In 1974, after the tapes had been released, it was clear I had been right. In "John Dean's Continuing Imprint," May 20, 1974, I wrote: "It now turns out that most of what Mr. Dean testified as occurring on Sept. 15 or Feb. 28 or March 13 actually happened on March 21. Whether this was done willfully by Mr. Dean or was simply a matter of his memory playing tricks on him while he was under pressure is not important to Mr. Nixon's defense. What is important to the President is the public's realization that at no time up to and including the famous meeting of March 21 did John Dean reveal to the President the genuine criminal liabilities of John Dean." What the tapes showed is Nixon learning of the cover-up long after the public heard from a persuasive Dean that he had so informed the President. By this time, though, the national consensus had hardened, the cries for Nixon's resignation so shrill that I couldn't even get Republican friends to sit still to hear my convoluted arguments on his behalf.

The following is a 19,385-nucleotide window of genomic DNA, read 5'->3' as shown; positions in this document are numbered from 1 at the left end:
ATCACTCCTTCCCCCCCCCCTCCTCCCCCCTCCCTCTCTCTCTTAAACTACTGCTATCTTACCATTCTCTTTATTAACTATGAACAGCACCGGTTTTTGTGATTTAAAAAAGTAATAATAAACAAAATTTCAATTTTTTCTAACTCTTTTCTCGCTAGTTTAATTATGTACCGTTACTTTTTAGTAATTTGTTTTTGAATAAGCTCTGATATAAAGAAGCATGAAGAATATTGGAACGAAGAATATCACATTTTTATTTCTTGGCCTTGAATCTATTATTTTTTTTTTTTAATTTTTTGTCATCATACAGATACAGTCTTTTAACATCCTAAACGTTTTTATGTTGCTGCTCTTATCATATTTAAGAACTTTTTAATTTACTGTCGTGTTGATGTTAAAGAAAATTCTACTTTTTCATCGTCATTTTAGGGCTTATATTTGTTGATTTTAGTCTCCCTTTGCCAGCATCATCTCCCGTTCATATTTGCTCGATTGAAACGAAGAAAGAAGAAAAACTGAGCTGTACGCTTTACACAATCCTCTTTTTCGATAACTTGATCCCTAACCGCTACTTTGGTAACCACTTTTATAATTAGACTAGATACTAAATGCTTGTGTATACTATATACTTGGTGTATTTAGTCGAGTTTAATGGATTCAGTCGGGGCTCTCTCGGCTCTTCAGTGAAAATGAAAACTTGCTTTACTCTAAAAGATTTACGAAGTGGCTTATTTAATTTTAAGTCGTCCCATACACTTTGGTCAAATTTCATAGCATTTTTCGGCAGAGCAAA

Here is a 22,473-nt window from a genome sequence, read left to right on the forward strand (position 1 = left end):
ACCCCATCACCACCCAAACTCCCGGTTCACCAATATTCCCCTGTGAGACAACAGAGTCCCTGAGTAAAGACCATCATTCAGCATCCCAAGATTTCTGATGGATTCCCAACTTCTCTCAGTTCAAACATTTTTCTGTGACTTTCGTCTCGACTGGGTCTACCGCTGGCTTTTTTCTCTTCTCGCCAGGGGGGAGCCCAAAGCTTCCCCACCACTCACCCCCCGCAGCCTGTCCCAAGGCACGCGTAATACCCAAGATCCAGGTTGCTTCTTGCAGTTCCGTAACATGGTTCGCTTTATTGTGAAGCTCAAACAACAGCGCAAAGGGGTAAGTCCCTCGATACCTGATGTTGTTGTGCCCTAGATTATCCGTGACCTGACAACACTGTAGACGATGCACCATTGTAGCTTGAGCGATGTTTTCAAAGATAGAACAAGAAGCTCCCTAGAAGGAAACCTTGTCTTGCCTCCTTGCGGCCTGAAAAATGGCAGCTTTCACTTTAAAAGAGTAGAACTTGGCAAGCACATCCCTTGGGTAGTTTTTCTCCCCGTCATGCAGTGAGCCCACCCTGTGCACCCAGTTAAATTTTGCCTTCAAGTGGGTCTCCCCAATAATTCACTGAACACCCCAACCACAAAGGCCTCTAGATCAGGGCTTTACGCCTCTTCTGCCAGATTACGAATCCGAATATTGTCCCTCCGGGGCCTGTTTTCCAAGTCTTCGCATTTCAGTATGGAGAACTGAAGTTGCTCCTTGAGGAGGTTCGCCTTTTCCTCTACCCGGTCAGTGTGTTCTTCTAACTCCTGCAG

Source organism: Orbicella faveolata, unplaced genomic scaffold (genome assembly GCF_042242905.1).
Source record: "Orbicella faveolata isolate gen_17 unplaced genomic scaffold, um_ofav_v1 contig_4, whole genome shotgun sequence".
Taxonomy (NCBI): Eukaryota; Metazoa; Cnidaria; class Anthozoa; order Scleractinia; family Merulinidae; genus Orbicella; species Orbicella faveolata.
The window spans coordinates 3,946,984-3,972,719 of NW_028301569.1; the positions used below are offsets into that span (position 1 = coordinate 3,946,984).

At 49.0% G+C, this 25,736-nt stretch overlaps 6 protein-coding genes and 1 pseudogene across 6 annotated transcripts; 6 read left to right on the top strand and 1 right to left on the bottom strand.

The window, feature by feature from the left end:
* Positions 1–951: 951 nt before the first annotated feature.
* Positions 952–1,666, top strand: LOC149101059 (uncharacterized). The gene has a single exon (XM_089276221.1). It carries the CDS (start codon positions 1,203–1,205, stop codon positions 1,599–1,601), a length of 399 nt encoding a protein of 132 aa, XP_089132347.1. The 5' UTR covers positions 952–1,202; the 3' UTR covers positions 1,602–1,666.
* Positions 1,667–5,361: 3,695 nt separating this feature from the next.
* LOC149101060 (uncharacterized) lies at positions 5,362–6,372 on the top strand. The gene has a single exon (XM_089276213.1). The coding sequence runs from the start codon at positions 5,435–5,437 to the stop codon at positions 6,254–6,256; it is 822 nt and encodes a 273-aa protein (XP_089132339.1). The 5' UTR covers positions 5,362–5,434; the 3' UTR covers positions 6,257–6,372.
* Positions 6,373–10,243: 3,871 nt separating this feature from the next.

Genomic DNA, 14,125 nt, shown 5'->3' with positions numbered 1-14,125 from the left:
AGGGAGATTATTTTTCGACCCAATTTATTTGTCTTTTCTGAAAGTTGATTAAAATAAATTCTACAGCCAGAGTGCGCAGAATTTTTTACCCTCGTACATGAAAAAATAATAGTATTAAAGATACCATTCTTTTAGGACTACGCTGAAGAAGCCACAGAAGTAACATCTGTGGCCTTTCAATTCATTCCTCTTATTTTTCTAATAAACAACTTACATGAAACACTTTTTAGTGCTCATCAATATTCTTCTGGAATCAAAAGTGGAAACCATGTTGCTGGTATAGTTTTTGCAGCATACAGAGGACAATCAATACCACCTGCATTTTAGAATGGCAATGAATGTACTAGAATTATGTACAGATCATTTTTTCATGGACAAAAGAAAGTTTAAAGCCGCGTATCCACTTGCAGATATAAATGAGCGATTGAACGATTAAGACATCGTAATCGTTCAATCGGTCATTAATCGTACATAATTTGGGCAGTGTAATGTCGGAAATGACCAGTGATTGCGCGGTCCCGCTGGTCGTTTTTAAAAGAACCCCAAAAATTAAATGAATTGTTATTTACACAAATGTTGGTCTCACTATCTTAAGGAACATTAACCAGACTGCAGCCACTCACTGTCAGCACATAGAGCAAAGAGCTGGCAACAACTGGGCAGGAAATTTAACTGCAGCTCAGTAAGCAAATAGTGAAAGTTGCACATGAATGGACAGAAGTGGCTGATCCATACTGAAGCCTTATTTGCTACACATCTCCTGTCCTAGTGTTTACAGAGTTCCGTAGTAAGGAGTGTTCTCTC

Into this charged atmosphere, the "smoking gun" tape of June 23, 1972 dropped like a bolt of lightning. It was actually nothing of the sort. It involved a Nixon conversation that took place six days after the Watergate break-in, when Nixon still had not the slightest idea what was going on and was led to think that the break-in was tied to a CIA covert operation with links to Cuba, which he would legitimately wish to conceal. ("You open that scab," he told his chief of staff, H.R. Haldeman, "there's a hell of a lot of things and that we just feel that it would be very detrimental to have this thing go any further. This involves those Cubans, Hunt, and a lot of hanky-panky that we have nothing to do with ourselves. Well, what the hell, did Mitchell know about this thing to any much of a degree?").